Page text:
“Will you teach me something that is college-level?” my ambitious and competetive soon-to-be third grader requested.
I was reading the Sunday paper so I tried to do a little dodging. “You have to learn all the elementary stuff before you learn the college stuff. That’s why we go to elementary school first.” Then I added a classic line, “Go read a book. Reading anything will help you prepare for college.”
Yes, I was dropping the ball.
Blake contined to prod me for some type of brain-food activity. I noticed a funky multi-colored bouncy ball on the table. It reminded me of a movie Israel and I just watched, Match Point. I only need to tell you that Woody Allen directed it to give you an idea of what type of movie it was.
The story revolves around the luck factor. In tennis, there are times when your ball hits the net and bounces straight up. Where it goes from there has nothing to do with your skill, but pure luck. Chance.
As much as we like to factor our skill and talent into our successes, we often fail to note the innumerable avenues on which luck travels around us.
The bouncy ball on our table provided me an idea for an activity to occupy Blake. I told him to get a piece of paper and a pen. He dashed around the room in exhilerated bliss. He came back with the items. I handed him the ball and told him to let it drop straight down onto a line in the floor that he chooses. He was then to record the direction the ball headed after the first bounce. He would do this ten times. Here are the results:
2. Under the line.
8. Over the line.
I asked Blake if he saw any kind of pattern in the direction the ball went. He said, “Not completey. But it is starting to go over the line all of a sudden!”
He was excited, as if he was onto something.
“Do you think there is something causing the ball to go in a certain direction? Maybe the way your hand drops it, or a crease where it hits the floor?” I asked.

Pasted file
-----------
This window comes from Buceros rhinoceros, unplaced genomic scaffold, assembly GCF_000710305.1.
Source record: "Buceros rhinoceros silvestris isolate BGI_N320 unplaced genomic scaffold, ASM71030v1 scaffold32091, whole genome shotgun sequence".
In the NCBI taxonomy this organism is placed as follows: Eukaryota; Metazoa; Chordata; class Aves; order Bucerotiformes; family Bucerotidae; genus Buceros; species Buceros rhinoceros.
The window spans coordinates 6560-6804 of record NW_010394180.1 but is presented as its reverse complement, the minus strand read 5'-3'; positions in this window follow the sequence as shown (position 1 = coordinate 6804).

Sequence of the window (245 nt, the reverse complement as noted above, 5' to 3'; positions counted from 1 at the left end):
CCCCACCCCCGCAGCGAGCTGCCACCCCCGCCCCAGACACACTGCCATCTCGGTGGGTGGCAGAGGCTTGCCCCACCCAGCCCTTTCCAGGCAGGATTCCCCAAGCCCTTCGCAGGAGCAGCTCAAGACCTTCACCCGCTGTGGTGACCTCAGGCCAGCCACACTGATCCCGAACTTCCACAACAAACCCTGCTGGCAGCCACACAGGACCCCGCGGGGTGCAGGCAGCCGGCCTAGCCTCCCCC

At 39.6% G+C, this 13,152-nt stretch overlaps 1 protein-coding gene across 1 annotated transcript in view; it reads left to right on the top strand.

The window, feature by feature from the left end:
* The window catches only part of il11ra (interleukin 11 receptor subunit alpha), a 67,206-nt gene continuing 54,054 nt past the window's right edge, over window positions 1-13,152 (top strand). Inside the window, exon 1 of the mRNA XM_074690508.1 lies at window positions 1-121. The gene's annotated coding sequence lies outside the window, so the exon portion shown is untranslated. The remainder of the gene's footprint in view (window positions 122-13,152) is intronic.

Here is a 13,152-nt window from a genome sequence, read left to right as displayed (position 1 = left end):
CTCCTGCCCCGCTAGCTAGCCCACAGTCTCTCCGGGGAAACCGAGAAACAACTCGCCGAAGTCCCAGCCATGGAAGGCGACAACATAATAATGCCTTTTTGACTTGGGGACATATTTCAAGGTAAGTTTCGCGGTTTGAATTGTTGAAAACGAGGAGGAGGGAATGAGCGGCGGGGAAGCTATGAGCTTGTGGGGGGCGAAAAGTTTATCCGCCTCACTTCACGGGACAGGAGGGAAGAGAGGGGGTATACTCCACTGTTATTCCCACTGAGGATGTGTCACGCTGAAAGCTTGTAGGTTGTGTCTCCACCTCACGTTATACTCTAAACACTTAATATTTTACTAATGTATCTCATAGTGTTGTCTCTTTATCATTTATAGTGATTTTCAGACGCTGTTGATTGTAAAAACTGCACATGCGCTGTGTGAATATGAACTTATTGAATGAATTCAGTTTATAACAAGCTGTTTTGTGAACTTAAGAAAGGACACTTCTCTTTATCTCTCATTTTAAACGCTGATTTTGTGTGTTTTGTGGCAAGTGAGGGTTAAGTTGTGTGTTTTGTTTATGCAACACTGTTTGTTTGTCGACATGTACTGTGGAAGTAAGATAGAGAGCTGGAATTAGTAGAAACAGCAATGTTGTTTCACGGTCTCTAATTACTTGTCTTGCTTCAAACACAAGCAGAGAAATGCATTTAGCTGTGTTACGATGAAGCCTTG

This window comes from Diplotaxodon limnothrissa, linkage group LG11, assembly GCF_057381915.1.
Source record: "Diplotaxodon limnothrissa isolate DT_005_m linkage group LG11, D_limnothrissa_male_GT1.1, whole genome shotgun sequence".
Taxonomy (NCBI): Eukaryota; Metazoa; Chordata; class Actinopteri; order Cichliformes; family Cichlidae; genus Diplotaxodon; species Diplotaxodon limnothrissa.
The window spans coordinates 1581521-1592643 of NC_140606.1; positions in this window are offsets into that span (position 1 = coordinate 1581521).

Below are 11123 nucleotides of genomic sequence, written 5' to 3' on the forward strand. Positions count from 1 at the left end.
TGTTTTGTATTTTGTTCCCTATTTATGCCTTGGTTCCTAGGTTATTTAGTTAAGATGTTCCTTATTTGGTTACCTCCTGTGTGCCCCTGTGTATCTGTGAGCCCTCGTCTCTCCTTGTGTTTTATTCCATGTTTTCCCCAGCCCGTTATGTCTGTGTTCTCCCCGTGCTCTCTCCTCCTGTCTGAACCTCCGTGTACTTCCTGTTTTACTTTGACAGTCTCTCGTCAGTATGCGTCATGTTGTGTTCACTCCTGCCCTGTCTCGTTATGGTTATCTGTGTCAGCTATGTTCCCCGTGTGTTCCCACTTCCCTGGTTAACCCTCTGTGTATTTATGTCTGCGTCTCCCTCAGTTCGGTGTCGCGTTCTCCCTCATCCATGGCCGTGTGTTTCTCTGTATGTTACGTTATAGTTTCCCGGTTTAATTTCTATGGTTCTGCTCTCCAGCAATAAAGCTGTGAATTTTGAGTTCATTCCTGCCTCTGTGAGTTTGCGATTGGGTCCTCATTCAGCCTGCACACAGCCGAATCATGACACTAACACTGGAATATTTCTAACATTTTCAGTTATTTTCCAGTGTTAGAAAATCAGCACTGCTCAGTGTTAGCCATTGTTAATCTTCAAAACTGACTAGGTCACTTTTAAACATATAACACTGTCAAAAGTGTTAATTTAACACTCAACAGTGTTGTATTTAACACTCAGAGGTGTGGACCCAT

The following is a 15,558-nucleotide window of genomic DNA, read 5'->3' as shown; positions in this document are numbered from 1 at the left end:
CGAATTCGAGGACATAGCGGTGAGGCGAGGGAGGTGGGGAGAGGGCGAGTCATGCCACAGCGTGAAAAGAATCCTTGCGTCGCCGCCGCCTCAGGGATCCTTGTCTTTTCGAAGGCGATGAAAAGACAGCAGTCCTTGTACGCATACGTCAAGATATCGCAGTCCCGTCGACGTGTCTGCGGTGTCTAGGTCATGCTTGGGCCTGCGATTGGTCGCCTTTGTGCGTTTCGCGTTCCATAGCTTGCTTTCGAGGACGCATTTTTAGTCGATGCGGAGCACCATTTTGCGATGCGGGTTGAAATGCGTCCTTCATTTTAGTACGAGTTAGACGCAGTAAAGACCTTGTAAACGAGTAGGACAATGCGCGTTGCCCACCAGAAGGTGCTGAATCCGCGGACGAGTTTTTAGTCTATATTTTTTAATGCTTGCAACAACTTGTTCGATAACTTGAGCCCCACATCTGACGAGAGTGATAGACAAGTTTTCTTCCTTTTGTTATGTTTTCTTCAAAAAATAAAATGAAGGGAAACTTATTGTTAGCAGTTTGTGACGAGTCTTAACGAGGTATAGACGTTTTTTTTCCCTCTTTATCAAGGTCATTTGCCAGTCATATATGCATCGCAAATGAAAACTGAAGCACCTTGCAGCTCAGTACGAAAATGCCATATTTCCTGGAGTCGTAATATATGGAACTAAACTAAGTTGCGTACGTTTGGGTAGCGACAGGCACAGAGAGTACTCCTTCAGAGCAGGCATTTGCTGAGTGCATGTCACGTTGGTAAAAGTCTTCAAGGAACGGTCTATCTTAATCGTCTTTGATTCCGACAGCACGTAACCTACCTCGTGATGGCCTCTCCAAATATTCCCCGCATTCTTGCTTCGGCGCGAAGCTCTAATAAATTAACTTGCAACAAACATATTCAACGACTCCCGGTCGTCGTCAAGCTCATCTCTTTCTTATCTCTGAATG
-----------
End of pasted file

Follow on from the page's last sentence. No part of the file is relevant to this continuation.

Those possibilities didn’t interest him. He felt there was something within him that was predicting the direction of the ball, but he didn’t have his finger on it yet. This is a topic I’ve been wanting to experiment with Blake on because he thinks he can make accurate predictions based on his feelings.
He’s often asked me questions like, “Mom, what do you think the percentage is of people who go to college?”
My reply is something like, “Well, I don’t know. I’ve never paid attention to that statistic so I’d have to look it up.”
And he comes back with “I think it is . . . 60 percent. No, 63! That’s it! It’s 63 percent.”
“Interesting,” I answer back. “And what information do you base your answer on?”
“It just feels like that’s what it is.”
“Is that an accurate predictor? Your feelings of what it is?”
No matter how many times I’ve explained to Blake that his feelings can’t give him an accurate answer at that type of question, he doesn’t get it yet. I realized this is something I’m going to have to show him.
So I changed the direction of our experiment with the ball. I turned the paper over to the other side. He was now going to predict which direction the ball would bounce, then drop the ball, and I would record whether his guesses were right or wrong.
Here are the results: